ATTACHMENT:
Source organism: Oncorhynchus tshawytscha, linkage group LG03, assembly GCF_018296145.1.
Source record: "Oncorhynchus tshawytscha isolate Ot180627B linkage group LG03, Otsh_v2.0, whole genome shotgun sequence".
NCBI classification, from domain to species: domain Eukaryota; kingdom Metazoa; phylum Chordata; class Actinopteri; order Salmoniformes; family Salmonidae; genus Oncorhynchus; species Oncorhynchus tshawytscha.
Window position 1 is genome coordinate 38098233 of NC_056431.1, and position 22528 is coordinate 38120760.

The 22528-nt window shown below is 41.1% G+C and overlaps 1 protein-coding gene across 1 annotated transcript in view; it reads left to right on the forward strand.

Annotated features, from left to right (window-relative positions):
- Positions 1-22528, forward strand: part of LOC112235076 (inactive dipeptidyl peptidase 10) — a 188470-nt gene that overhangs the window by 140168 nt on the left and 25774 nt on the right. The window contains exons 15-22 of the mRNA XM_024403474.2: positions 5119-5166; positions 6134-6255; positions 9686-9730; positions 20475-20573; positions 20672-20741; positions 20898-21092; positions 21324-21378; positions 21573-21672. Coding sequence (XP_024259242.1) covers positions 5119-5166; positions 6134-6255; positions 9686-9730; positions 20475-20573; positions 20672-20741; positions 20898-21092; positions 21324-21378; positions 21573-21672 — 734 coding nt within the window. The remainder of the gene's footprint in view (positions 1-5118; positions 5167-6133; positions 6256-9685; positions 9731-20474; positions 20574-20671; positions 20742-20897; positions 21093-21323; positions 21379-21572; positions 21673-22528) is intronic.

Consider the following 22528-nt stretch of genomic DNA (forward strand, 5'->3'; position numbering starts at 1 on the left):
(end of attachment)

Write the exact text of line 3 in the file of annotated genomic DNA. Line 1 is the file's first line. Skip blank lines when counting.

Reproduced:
NCBI classification, from domain to species: domain Eukaryota; kingdom Metazoa; phylum Chordata; class Actinopteri; order Salmoniformes; family Salmonidae; genus Oncorhynchus; species Oncorhynchus tshawytscha.